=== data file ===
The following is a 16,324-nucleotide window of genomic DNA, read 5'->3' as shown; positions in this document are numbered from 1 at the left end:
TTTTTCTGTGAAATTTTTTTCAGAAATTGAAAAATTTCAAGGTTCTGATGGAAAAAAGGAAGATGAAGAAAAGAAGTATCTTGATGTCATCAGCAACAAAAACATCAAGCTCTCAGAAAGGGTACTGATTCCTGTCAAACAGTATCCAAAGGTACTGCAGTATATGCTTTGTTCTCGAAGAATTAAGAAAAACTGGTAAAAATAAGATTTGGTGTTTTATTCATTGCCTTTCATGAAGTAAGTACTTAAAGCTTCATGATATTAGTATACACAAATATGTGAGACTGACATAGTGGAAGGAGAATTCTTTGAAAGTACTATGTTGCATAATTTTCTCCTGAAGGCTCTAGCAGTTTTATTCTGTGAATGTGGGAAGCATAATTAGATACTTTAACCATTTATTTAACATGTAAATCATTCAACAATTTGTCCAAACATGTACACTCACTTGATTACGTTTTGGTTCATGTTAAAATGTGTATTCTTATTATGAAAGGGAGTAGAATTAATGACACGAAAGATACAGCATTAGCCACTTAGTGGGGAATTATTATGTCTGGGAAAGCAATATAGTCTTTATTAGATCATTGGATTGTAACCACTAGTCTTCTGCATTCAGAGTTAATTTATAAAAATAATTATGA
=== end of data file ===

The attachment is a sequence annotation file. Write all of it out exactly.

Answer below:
The following is a 16,324-nucleotide window of genomic DNA, read 5'->3' as shown; positions in this document are numbered from 1 at the left end:
TTTTTCTGTGAAATTTTTTTCAGAAATTGAAAAATTTCAAGGTTCTGATGGAAAAAAGGAAGATGAAGAAAAGAAGTATCTTGATGTCATCAGCAACAAAAACATCAAGCTCTCAGAAAGGGTACTGATTCCTGTCAAACAGTATCCAAAGGTACTGCAGTATATGCTTTGTTCTCGAAGAATTAAGAAAAACTGGTAAAAATAAGATTTGGTGTTTTATTCATTGCCTTTCATGAAGTAAGTACTTAAAGCTTCATGATATTAGTATACACAAATATGTGAGACTGACATAGTGGAAGGAGAATTCTTTGAAAGTACTATGTTGCATAATTTTCTCCTGAAGGCTCTAGCAGTTTTATTCTGTGAATGTGGGAAGCATAATTAGATACTTTAACCATTTATTTAACATGTAAATCATTCAACAATTTGTCCAAACATGTACACTCACTTGATTACGTTTTGGTTCATGTTAAAATGTGTATTCTTATTATGAAAGGGAGTAGAATTAATGACACGAAAGATACAGCATTAGCCACTTAGTGGGGAATTATTATGTCTGGGAAAGCAATATAGTCTTTATTAGATCATTGGATTGTAACCACTAGTCTTCTGCATTCAGAGTTAATTTATAAAAATAATTATGA